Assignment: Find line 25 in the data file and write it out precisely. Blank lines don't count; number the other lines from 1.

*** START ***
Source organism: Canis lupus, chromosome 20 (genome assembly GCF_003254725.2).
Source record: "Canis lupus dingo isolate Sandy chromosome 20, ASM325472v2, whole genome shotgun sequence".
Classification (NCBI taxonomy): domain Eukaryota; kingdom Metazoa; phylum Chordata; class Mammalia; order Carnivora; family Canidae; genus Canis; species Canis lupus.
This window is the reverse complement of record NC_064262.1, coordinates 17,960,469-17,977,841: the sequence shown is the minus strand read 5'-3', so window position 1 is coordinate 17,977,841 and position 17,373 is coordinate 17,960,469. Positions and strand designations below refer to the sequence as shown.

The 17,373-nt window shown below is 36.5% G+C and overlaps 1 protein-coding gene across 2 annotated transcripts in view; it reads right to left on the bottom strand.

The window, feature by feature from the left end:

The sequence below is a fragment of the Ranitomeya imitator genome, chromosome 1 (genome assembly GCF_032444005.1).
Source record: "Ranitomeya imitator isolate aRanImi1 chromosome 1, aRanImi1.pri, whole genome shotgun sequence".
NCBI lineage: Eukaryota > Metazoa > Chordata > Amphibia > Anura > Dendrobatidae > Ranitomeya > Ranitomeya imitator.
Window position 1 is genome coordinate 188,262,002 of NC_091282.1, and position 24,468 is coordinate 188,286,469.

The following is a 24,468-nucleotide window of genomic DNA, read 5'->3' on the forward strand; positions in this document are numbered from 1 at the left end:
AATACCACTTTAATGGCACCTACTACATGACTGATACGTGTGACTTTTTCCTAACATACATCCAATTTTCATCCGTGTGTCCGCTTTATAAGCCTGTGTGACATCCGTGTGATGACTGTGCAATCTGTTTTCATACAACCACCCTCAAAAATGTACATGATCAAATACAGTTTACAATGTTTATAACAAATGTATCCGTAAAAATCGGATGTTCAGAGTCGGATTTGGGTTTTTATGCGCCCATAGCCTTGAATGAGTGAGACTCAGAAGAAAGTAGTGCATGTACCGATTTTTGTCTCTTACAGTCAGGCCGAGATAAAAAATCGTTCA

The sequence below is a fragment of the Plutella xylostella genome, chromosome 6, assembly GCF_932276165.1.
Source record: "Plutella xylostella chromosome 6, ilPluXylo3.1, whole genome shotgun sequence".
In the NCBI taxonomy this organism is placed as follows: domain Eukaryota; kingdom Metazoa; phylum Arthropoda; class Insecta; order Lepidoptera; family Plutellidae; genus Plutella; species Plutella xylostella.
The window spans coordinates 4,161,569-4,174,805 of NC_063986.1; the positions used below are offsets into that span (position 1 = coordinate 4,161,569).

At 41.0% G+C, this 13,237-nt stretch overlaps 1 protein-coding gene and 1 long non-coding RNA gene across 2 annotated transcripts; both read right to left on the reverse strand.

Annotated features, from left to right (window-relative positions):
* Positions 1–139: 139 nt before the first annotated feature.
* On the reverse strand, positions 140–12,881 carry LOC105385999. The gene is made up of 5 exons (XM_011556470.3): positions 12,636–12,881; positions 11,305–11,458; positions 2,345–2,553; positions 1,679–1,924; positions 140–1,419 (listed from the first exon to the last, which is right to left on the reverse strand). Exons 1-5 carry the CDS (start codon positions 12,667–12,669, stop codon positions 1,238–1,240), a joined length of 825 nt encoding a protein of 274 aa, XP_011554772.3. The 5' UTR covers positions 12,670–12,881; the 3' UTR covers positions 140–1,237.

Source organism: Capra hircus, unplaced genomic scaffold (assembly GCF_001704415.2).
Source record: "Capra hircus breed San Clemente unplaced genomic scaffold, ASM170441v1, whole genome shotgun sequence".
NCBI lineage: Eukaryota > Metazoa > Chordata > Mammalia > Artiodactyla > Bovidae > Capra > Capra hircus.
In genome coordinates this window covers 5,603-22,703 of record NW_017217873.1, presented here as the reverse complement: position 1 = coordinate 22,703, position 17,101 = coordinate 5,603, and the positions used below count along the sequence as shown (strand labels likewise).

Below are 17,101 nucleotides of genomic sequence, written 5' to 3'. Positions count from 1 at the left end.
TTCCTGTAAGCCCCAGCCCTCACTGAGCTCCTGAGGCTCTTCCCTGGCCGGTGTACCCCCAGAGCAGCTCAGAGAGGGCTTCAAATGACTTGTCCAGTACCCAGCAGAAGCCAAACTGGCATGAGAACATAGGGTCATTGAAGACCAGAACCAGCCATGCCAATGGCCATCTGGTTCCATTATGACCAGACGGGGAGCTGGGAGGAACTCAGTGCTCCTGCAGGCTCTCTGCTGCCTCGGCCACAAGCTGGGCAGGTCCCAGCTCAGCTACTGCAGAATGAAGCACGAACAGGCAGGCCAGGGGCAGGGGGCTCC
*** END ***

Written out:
Below are 17,101 nucleotides of genomic sequence, written 5' to 3'. Positions count from 1 at the left end.